At Dahlgren, the students acquire an insight about current and developing technologies that they bring back to their classrooms. After graduation, the USNA class of 2012 midshipmen will take this technical knowledge out to the Fleet as commissioned Naval and Marine Corps officers.

Their technical savvy now includes a new understanding about electric weapons and lasers.

Most conventional weapons rely on chemical energy (explosives) as their destruction mechanism, either to explode on target, like bombs, or to create kinetic energy, like a bullet. Electric weapons are different. The midshipmen saw how electric weapons store electrical energy, rather than explosives, to attack or destroy the target.

"The Navy's future is bright," said USNA class of 2012 midshipman Aaron Denson. "I'm really impressed with the actual technology coming out and excited to apply it in the Fleet - especially the lasers, high frequency weapons and directed energy. It's absolutely amazing."

NSWC Dahlgren engineers told Denson and his classmates that electric weapons fall into two categories: directed energy weapons and electromagnetic launchers. Directed energy weapons send energy, instead of matter, toward a target and can be separated into three types: laser weapons, particle-beam weapons, and high-power microwave or radio frequency weapons.

Midshipmen listened intently as Navy engineers explained the types of electromagnetic launchers, how the launchers use electrical energy to throw a mass at a target and why the launchers are distinct from directed energy. There are three types of electromagnetic launchers - railguns, coil guns and induction drivers. All involved the use of strong magnetic fields to push against projectiles.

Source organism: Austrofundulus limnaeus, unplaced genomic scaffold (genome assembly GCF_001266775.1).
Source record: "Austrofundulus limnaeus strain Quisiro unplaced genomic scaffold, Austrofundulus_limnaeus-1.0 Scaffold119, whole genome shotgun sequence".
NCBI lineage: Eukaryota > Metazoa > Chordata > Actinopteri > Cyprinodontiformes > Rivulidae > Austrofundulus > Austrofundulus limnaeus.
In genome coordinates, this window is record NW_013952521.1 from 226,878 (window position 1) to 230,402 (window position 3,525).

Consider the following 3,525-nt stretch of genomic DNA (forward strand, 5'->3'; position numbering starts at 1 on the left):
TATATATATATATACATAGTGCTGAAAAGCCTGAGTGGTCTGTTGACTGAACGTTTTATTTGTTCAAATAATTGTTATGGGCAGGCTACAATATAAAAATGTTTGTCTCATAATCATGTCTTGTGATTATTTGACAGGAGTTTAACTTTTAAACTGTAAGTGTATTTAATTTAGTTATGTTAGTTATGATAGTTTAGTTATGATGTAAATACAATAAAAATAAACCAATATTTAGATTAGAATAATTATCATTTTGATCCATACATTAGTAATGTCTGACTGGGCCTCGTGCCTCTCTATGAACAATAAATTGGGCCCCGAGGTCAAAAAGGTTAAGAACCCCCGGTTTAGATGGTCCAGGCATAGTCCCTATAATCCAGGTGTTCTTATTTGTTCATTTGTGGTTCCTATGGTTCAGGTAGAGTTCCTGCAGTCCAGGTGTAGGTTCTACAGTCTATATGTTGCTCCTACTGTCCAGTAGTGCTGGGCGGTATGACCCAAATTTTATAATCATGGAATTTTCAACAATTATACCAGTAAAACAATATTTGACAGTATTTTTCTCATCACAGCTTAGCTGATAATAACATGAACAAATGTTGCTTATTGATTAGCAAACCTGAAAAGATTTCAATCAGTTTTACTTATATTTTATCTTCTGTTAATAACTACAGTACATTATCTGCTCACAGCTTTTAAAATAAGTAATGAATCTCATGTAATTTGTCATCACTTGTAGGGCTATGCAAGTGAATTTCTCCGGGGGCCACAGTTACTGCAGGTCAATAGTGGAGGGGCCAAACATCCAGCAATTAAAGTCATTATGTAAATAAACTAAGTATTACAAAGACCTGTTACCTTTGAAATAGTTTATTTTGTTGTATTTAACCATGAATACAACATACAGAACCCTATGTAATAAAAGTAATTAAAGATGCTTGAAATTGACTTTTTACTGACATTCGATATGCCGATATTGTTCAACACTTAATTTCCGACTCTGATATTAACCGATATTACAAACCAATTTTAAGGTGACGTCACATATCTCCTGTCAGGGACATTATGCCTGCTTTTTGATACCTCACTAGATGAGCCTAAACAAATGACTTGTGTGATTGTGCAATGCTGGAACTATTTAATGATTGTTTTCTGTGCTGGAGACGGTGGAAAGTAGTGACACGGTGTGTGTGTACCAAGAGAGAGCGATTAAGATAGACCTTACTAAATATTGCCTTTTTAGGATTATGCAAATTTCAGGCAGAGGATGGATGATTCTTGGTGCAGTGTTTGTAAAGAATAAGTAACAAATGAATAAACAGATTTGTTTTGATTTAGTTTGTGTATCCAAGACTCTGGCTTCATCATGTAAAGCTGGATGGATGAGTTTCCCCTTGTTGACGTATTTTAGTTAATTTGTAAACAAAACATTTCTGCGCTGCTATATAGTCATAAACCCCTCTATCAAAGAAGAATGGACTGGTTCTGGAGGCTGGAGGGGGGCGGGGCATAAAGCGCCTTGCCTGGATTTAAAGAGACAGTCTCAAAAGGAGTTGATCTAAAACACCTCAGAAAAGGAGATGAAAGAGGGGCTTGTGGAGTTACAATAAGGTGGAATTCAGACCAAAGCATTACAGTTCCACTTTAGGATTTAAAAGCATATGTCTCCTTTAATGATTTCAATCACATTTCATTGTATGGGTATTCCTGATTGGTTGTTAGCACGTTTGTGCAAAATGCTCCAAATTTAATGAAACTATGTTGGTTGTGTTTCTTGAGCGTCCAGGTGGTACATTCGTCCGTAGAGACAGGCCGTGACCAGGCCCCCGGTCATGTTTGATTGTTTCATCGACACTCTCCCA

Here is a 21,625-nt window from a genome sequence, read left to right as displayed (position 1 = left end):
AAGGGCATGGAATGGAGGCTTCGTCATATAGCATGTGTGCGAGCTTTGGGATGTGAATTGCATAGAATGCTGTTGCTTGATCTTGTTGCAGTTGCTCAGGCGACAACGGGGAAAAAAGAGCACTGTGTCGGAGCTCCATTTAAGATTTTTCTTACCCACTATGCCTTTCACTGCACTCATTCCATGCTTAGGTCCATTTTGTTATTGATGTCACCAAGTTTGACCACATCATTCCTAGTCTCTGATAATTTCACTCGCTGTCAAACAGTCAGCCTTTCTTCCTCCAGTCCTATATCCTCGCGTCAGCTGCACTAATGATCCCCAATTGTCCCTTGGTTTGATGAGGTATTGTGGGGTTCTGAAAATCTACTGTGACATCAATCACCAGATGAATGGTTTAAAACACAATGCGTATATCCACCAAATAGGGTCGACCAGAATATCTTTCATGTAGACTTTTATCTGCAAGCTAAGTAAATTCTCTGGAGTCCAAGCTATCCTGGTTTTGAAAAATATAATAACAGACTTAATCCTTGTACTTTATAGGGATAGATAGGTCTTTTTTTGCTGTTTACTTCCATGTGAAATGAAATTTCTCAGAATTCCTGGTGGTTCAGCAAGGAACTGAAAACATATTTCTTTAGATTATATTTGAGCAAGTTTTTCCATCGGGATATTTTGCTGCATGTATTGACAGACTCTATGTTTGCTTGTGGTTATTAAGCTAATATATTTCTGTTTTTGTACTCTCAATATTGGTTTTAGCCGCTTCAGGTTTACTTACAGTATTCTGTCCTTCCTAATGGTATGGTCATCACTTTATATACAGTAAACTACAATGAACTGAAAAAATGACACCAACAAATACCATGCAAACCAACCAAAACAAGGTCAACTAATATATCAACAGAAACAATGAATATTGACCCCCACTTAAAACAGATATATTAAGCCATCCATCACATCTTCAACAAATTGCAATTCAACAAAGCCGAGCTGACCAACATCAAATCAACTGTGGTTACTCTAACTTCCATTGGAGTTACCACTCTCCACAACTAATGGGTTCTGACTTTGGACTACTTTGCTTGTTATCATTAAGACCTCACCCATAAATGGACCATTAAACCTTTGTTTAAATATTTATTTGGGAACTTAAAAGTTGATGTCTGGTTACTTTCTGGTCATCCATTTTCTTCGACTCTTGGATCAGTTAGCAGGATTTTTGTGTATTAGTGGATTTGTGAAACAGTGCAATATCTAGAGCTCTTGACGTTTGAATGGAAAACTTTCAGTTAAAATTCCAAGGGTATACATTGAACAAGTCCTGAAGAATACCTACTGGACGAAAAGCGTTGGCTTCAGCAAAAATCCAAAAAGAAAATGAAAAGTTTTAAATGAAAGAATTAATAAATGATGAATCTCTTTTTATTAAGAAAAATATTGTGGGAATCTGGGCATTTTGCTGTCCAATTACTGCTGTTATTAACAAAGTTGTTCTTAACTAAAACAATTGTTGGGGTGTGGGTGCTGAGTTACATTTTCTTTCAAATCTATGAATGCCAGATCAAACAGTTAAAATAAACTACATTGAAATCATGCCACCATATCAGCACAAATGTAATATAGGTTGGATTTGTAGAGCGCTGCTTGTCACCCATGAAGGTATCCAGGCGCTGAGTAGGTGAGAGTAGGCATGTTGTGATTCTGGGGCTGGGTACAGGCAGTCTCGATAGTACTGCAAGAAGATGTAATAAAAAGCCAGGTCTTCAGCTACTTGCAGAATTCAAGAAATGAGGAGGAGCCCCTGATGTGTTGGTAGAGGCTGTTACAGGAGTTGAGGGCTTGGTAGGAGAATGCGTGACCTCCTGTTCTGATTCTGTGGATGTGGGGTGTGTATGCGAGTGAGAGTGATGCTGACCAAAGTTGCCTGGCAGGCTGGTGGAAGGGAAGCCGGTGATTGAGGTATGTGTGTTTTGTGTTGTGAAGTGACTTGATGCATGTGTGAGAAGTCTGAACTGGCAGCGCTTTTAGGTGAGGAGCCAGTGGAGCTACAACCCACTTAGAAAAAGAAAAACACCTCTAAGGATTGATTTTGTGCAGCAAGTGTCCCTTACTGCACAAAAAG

"It's always good to talk about things in class and to show pictures, but to get them (midshipmen) standing next to the actual equipment they'll see at some point in their naval career - that pays huge dividends," said Cmdr. Ken Conley, a USNA instructor and former NSWCDD Engagement Systems Department Branch Head, who accompanied USNA mechanical engineering students throughout their visit.

The electromagnetic railgun - one of many highlights for midshipmen - is being developed for use on a wide range of ships, whether the vessel has an integrated power system, such as DDG 1000, or a non-integrated power system such as DDG 51.

"It's great to expose them to the future of weapons and get some hands on," said Lt. Cmdr. Todd Greene, a USNA naval weapons systems instructor who coordinated the Naval Academy's Nov. 19 trip to NSWC Dahlgren. "We've discussed railgun and different projectiles in class but we appreciate the idea of interfacing with the Navy Warfare Centers and learning more about technologies under development."